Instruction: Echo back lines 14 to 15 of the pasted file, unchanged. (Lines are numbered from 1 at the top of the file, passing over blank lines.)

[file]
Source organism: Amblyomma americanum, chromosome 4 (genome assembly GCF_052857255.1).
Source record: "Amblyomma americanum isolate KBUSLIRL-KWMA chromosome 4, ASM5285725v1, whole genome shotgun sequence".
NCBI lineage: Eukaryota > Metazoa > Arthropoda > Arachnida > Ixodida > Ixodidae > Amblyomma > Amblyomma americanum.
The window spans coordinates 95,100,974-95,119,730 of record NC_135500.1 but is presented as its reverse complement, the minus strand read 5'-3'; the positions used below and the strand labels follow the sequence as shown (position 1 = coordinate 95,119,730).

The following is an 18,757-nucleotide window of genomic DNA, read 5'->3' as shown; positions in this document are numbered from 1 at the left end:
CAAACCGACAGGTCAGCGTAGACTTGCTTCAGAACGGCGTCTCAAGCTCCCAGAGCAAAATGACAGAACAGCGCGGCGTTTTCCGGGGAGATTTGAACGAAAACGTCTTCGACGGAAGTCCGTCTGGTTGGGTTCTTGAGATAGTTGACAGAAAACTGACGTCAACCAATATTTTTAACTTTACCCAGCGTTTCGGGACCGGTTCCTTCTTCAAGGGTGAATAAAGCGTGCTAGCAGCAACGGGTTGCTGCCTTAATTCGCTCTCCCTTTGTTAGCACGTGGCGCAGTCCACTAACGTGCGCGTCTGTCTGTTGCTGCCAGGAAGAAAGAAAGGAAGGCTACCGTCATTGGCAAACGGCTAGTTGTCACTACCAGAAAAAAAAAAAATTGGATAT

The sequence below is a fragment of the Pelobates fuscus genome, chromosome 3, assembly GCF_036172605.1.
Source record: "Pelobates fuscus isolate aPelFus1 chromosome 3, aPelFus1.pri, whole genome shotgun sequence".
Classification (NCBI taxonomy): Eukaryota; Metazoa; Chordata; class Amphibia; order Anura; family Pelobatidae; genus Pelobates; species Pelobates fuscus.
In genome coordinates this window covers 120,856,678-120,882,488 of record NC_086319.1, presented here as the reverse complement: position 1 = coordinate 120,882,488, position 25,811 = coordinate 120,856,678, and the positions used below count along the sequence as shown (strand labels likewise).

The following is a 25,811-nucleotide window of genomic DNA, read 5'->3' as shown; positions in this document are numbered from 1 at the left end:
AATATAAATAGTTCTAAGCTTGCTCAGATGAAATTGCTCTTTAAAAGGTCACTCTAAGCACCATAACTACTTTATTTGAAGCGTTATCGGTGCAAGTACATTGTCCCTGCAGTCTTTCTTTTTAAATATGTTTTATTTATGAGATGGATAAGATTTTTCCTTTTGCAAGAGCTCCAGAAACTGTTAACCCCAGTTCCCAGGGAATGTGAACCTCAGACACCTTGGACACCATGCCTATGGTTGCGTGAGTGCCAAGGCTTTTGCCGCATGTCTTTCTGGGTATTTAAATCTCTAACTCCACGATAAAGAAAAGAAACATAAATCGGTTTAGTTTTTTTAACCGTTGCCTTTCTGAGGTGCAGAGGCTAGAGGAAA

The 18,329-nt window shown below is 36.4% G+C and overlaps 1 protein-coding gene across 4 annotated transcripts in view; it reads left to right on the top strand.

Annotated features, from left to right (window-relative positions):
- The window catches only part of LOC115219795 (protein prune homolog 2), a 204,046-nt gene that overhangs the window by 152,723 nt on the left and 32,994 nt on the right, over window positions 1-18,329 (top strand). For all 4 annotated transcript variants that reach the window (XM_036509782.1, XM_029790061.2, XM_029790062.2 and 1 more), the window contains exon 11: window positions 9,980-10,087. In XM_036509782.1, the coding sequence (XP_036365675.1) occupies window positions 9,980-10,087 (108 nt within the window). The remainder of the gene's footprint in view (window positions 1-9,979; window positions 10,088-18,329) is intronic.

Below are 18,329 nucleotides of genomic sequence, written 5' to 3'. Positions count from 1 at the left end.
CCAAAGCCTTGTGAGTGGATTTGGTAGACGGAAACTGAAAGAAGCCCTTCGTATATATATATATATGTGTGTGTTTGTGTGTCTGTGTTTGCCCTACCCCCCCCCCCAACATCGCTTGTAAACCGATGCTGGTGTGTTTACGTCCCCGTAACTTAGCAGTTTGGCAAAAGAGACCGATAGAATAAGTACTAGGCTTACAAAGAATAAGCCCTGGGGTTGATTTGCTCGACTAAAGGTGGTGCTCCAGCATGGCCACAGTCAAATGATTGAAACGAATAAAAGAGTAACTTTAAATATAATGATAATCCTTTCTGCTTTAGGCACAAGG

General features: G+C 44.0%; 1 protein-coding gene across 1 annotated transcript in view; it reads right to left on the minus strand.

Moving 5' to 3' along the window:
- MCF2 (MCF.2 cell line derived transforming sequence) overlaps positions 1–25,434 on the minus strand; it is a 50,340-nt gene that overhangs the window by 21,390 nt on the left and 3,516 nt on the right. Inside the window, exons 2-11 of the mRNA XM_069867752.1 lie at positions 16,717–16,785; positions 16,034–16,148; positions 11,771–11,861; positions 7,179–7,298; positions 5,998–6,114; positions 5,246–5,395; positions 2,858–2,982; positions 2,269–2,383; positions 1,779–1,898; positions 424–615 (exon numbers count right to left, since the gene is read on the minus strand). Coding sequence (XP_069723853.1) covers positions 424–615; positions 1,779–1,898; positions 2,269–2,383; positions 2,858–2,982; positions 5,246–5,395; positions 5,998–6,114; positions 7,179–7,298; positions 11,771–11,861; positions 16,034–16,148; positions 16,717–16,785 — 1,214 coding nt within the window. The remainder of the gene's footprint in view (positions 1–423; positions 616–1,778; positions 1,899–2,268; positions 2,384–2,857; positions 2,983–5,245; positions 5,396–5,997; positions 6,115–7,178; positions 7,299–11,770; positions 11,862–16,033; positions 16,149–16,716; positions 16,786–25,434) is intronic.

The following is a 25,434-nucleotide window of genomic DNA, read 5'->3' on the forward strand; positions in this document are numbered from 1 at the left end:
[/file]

Annotated features, from left to right (window-relative positions):
- The window catches only part of LOC115219795 (protein prune homolog 2), a 204,046-nt gene that overhangs the window by 152,723 nt on the left and 32,994 nt on the right, over window positions 1-18,329 (top strand). For all 4 annotated transcript variants that reach the window (XM_036509782.1, XM_029790061.2, XM_029790062.2 and 1 more), the window contains exon 11: window positions 9,980-10,087. In XM_036509782.1, the coding sequence (XP_036365675.1) occupies window positions 9,980-10,087 (108 nt within the window). The remainder of the gene's footprint in view (window positions 1-9,979; window positions 10,088-18,329) is intronic.